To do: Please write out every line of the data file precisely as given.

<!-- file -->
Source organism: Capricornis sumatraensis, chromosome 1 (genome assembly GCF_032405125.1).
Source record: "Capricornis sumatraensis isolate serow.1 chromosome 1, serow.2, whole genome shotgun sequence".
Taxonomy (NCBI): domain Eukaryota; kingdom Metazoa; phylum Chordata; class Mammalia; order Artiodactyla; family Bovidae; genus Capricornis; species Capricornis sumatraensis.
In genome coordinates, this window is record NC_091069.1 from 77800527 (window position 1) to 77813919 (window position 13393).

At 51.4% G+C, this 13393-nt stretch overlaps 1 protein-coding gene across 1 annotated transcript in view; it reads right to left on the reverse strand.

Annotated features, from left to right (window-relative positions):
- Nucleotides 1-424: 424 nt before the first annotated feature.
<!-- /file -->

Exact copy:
Source organism: Capricornis sumatraensis, chromosome 1 (genome assembly GCF_032405125.1).
Source record: "Capricornis sumatraensis isolate serow.1 chromosome 1, serow.2, whole genome shotgun sequence".
Taxonomy (NCBI): domain Eukaryota; kingdom Metazoa; phylum Chordata; class Mammalia; order Artiodactyla; family Bovidae; genus Capricornis; species Capricornis sumatraensis.
In genome coordinates, this window is record NC_091069.1 from 77800527 (window position 1) to 77813919 (window position 13393).

At 51.4% G+C, this 13393-nt stretch overlaps 1 protein-coding gene across 1 annotated transcript in view; it reads right to left on the reverse strand.

Annotated features, from left to right (window-relative positions):
- Nucleotides 1-424: 424 nt before the first annotated feature.